The reveal trailer for Need for Speed: Payback dropped about two weeks ago and honestly, I am not impressed. We've seen enough The Fast and The Furious movies to be tired of the same old storyline involving a gang of race car fanatics pulling off seemingly impossible heists. The new trailer hinted towards exactly that.
Who knows? Maybe this NFS will be different. That's what we've been telling ourselves for the past seven years. Here are some things that the new entry in the long-standing franchise can do to avoid being another forgettable entry:
CREATE A COMPELLING STORY
Envision this: you're a hotshot racer from a town far, far away. Somehow, for some unknown reason, you decide to shake things up a bit and go to another town filled to the brim with racers looking to steal your vehicle. No one knows who you are, you challenge the best racer in town and eventually, lose. Now, you have to work your way up because your amazing car is gone. Sound familiar? This core concept has always been at the heart of every single NFS storyline since Most Wanted (2005). Now a lot of people might argue “Hey, why are you looking for a story in a racing game?” Well, first of all, video game writing and storytelling has improved a lot from the days of the cheesy Command & Conquer games. Plus, if the single player experience of a game revolves around the story, it is incredibly hard to ignore it. Without the story feeling important, the entirety of the campaign loses its purpose. Why would I care racing against these people chatting away at each other? What reason do I have to keep on playing missions?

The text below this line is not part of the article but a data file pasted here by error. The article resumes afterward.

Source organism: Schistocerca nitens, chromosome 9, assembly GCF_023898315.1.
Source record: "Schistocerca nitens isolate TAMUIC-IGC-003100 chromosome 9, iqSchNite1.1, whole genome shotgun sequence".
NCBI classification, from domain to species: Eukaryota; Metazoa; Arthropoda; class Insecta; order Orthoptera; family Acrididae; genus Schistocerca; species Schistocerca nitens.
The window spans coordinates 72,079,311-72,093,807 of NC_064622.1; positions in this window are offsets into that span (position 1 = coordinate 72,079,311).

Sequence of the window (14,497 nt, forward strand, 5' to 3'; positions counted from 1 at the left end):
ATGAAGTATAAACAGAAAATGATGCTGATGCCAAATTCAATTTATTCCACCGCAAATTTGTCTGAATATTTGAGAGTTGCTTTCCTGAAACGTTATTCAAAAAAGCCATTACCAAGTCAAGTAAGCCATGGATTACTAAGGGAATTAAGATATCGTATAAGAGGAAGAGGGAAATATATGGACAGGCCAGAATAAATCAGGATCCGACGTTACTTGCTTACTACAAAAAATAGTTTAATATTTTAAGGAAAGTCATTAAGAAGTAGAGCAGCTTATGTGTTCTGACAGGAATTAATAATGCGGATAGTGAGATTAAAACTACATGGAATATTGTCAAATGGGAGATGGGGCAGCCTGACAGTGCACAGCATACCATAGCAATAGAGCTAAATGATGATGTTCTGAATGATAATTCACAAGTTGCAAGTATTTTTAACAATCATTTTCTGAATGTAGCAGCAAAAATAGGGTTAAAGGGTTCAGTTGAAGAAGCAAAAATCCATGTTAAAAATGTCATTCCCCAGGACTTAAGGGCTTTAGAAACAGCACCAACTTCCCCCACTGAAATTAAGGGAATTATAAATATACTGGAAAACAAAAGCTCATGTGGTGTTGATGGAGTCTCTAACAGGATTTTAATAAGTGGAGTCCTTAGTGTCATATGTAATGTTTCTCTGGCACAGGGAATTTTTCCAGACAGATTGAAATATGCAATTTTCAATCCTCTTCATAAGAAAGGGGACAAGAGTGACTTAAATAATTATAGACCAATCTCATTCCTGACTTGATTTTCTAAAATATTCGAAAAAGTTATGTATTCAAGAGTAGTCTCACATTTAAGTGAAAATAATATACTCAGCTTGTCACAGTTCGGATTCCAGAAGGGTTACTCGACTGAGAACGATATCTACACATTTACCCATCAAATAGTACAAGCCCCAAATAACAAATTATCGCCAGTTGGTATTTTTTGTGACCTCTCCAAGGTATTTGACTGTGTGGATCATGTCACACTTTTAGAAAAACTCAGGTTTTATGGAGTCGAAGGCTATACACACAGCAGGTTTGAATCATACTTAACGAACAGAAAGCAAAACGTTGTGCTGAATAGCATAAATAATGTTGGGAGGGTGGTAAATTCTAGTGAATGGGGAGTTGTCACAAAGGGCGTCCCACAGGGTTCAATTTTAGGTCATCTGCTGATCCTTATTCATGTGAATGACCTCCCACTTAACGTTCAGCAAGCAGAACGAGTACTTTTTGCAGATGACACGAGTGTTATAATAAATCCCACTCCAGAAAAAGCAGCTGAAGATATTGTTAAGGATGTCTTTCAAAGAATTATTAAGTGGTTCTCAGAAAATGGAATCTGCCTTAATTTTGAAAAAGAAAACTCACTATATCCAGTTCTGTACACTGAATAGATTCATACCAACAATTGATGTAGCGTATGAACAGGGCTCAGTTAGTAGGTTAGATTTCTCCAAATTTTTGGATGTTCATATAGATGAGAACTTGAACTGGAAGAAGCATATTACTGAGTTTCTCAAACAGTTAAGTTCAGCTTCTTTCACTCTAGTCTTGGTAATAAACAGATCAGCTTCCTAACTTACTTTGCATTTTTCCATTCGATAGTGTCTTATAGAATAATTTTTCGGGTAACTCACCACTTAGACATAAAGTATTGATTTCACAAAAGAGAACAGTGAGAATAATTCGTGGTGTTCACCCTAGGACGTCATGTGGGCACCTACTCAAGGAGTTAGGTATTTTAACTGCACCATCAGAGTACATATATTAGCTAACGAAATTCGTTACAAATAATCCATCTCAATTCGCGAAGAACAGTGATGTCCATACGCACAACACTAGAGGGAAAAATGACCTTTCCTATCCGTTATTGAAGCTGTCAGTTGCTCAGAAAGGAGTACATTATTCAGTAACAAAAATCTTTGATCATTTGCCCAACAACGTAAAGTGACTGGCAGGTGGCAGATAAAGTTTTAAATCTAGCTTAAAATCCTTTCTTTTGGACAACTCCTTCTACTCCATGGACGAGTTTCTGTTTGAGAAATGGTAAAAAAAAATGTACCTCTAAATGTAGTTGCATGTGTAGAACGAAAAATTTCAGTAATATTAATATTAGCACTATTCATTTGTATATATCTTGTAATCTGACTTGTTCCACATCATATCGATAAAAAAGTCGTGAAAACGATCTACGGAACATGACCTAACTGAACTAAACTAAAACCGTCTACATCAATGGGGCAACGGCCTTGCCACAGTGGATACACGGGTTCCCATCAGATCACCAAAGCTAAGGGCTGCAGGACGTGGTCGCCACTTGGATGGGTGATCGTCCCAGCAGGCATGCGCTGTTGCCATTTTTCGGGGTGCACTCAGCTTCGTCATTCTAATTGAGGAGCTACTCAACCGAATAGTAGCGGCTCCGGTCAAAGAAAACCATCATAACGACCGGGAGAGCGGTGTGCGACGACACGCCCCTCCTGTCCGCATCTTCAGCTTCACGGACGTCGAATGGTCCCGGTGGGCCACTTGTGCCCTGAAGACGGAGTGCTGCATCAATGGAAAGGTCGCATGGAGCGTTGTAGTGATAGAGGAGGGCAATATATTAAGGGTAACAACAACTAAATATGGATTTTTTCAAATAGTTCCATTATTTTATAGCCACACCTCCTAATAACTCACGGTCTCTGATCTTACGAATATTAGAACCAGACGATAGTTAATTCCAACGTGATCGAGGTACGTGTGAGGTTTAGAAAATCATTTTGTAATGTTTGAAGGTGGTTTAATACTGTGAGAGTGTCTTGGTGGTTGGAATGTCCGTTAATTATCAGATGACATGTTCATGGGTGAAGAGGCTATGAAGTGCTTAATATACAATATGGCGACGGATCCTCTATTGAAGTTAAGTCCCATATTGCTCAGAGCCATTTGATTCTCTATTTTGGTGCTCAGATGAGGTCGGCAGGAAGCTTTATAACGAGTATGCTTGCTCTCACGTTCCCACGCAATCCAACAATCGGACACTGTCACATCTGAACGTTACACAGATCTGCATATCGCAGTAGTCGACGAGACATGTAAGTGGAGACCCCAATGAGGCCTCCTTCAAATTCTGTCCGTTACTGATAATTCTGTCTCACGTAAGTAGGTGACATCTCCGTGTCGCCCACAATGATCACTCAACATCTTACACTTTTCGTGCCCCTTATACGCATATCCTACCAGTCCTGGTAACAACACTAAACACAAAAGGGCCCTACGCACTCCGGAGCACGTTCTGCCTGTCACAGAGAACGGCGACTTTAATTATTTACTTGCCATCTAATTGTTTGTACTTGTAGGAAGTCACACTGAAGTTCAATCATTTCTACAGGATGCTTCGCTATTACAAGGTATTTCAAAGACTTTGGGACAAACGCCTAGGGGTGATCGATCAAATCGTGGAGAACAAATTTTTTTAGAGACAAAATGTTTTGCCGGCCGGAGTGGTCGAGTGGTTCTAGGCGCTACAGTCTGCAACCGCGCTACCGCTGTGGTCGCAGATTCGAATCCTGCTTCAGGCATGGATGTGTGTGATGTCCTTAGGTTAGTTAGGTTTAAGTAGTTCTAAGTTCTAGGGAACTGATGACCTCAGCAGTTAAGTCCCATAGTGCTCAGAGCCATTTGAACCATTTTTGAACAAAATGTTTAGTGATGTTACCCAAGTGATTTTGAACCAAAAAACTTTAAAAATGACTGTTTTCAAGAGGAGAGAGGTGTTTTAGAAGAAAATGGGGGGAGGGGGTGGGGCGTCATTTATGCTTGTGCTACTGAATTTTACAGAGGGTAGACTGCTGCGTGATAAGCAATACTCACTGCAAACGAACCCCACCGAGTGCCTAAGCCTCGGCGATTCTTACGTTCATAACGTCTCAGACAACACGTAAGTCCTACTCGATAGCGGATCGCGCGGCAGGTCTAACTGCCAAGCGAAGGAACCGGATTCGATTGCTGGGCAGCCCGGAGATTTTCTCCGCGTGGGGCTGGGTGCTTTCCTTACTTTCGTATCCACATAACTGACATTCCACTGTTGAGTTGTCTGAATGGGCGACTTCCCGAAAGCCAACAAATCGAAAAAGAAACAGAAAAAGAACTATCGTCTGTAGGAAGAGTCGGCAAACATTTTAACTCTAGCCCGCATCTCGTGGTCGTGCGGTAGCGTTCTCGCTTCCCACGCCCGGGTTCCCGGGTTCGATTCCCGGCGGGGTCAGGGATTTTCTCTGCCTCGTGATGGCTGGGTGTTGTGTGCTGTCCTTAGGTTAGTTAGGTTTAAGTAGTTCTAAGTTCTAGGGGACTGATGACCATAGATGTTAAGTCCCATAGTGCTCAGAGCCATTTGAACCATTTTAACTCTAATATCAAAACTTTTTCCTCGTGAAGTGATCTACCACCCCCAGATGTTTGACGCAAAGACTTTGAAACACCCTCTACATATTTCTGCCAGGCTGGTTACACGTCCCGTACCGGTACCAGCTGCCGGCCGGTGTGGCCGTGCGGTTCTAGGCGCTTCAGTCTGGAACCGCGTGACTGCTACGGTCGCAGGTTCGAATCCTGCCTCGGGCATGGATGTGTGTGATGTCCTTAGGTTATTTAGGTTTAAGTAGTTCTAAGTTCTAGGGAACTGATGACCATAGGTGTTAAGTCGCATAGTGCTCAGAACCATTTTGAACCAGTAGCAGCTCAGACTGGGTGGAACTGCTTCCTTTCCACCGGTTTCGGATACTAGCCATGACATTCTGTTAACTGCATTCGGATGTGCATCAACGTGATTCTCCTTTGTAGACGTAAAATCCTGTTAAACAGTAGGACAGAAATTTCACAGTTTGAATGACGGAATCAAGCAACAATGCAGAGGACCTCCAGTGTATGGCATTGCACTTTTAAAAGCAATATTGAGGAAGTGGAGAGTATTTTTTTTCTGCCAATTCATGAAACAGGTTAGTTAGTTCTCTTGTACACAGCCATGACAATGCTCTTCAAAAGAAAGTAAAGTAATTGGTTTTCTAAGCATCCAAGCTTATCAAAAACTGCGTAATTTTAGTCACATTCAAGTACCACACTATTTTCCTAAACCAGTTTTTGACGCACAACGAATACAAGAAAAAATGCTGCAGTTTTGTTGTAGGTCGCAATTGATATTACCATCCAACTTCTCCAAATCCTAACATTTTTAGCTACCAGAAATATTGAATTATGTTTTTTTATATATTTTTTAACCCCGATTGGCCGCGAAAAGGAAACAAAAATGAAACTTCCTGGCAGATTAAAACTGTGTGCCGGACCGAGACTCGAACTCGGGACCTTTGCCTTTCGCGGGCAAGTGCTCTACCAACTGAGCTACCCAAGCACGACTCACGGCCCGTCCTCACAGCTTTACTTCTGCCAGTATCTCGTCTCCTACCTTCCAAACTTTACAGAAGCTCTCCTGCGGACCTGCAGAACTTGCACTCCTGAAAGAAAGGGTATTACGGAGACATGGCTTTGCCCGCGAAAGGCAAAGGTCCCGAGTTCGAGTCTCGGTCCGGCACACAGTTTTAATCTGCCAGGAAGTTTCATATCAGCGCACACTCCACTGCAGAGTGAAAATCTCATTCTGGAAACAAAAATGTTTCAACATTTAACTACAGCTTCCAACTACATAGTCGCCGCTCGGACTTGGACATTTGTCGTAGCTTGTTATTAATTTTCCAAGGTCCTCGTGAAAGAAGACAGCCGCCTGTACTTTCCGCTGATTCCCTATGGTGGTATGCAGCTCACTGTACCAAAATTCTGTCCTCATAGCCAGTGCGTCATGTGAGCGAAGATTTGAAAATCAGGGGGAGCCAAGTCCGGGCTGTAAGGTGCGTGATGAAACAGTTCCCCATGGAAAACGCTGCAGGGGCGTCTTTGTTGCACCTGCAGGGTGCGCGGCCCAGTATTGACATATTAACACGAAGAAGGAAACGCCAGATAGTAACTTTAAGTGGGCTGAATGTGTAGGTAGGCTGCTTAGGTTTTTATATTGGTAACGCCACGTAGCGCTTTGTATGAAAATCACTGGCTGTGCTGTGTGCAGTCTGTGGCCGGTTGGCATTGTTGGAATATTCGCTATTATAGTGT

MEANINGFUL CAR CUSTOMISATION
The Need for Speed reboot (2015) did make customisation a major feature of the game by introducing more depth and better bodykits. But at one point, customisation lost its charm as there was too much work to actually get your ride to speed. Plus, your car would get outdated by a better one every time you progressed through the story. Forza Horizon 3 does customisation right by giving you the ability to upgrade your car to a superior class with part installations. Also, the livery editor needs to be more user friendly, players should be able to upload their own designs, and get ranked based on number of downloads.
MORE ENGAGING MULTIPLAYER
What's there to do with racing games and multiplayer, you ask? Well, first of all, NFS: Payback can feature actual crew-on-crew racing. Have an open world map segregated into zones that crews can control by beating everyone else, and you have the recipe for an extremely competitive multiplayer experience. You can level up your crew, donate parts or cars to members, and have crew leaderboards. It makes the game sound more like guilds in MMOs and that's exactly what's needed for NFS to be more compelling in its multiplayer segment.
Need for Speed: Payback is out November 10, 2017.
Shahrukh Ikhtear is a sub-editor at SHOUT who stresses himself out while trying to learn marketing. Send him pictures of Philip Kotler as blessings at fb.com/sr.ikhtear